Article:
Fake news: A type of hoax, a deliberate spread of misinformation (false information), be it via the traditional print or broadcasting news media or via Internet-based social media. To qualify as fake news, a story has to be written and published with the intent to mislead in order to gain financially or politically — Wikipedia.
“Fake news” is in the news these days.
The term gained traction during the presidential campaign of 2016 and it continues to this day.
Since “fake news” has become so vexing for consumers, here’s one way to combat it: Turn your dial to Jerry Oster, veteran news director of WNAX radio.
Some may take this as an unpaid commercial for WNAX, but it is not. The Yankton radio station and I go way, way back. Back to a time when I stood on a kitchen chair in the old farmhouse with my ear to the AM radio, listening to the Lone Ranger and the William Tell Overture theme song.
And later, on some Saturdays, the station would actually play rock ’n’ roll songs, especially Elvis. Quite a breakthrough for the staid, farm oriented WNAX, home to Whitey Larson, George B. German, Norm Hilson and Wynn Speece, your Neighbor Lady.
Then, as now, the news was straightforward without frills. No bias. No spin. No agenda. And Oster, an Aberdeen native, has been delivering the straight stuff for more than 40 years, starting at WNAX in 1976. Before that, he worked for radio stations in his hometown and found time to graduate from Lake Area Technical Institute in Watertown, and attended USD/S in Springfield. That was where he became more intimately acquainted with the southeast portion of the state, and especially the garden spot, Yankton and Lewis and Clark Lake.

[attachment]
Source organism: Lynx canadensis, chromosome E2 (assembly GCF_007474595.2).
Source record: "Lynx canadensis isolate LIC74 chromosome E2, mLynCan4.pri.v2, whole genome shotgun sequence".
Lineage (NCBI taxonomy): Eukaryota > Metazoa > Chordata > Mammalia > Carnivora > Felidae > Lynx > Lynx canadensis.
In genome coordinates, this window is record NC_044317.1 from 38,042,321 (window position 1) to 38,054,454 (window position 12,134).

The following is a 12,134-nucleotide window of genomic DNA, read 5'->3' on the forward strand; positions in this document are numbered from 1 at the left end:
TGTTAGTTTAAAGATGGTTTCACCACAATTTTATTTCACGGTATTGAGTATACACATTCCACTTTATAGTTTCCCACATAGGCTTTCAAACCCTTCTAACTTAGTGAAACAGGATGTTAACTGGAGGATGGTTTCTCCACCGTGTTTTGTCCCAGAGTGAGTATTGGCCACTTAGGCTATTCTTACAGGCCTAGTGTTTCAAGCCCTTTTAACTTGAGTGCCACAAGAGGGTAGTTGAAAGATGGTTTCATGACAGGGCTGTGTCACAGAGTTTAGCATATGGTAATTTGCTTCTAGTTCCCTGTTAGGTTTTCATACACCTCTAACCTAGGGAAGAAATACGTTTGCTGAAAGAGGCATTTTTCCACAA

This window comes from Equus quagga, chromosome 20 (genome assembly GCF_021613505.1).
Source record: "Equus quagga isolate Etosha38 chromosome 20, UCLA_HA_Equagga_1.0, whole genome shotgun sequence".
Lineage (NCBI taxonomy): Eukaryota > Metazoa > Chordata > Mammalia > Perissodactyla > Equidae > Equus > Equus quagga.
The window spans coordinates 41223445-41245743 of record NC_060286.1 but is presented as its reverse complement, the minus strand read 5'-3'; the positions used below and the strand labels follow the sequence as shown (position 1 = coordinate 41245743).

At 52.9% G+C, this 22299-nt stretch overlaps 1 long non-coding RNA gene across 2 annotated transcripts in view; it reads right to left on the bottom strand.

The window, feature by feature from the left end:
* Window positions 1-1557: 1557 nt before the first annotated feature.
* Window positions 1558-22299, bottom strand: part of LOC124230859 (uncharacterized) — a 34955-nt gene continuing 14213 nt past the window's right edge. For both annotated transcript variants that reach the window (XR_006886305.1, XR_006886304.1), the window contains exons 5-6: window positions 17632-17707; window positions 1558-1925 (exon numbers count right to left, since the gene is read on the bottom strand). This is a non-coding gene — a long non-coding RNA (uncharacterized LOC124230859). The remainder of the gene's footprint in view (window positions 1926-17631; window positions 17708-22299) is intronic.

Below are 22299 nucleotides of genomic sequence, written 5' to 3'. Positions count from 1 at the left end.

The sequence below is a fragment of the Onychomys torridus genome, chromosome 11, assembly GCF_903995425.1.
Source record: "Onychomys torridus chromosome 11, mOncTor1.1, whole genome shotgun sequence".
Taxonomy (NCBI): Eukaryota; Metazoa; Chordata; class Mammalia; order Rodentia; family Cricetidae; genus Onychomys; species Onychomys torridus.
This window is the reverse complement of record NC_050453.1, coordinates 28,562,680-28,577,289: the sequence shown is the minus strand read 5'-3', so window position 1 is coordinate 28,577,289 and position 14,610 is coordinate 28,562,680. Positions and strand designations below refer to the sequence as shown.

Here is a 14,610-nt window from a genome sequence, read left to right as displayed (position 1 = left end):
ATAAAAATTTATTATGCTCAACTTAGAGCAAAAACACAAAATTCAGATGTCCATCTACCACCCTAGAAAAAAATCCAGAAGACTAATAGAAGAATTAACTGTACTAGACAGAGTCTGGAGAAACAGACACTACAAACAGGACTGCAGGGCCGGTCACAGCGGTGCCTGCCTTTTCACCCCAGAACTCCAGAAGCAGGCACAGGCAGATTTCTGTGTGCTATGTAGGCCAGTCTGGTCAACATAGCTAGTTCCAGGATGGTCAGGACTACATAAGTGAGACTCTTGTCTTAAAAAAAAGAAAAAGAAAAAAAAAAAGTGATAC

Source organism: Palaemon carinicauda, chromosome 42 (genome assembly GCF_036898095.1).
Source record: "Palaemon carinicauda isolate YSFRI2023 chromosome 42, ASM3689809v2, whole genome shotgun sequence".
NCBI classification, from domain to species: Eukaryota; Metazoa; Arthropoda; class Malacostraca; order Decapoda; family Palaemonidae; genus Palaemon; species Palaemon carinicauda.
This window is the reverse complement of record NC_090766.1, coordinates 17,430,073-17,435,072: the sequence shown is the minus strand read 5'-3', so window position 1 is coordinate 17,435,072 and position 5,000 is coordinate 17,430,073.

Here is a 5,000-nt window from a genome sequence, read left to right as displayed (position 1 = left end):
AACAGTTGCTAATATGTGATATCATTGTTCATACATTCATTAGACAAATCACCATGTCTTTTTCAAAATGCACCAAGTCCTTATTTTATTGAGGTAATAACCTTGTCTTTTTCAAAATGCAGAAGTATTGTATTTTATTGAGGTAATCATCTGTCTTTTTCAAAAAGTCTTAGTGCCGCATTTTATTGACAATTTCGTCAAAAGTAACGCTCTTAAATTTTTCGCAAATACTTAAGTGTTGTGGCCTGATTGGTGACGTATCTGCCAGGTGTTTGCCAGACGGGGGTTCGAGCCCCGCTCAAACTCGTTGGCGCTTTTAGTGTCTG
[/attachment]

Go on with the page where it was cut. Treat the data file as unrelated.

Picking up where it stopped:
No wonder that he and his wife, Cheryl, and four boys thought it was just the right place to put down some roots.
Getting unvarnished news is harder than ever, mainly because many news organizations have decided it’s OK to have an “agenda” or a slant on the news. It’s not, but “fake news” continues to proliferate, in part because some consumers don’t care if it’s untrue as long as it fits their point of view.
FactCheck.org is an Internet site that checks news stories for accuracy. One story it investigated was a quote attributed to Donald Trump that said he thought Republicans were the “dumbest group of voters in the country.” The quote was another example of “fake news” and how it can take on a life of its own. Comedian Amy Schumer later admitted: “Yes, this quote is fake, but it doesn’t matter.”
But of course it does matter, which is why professional news people like Jerry Oster matter.
I just wish there were more like him in the news business.
April 26, 2017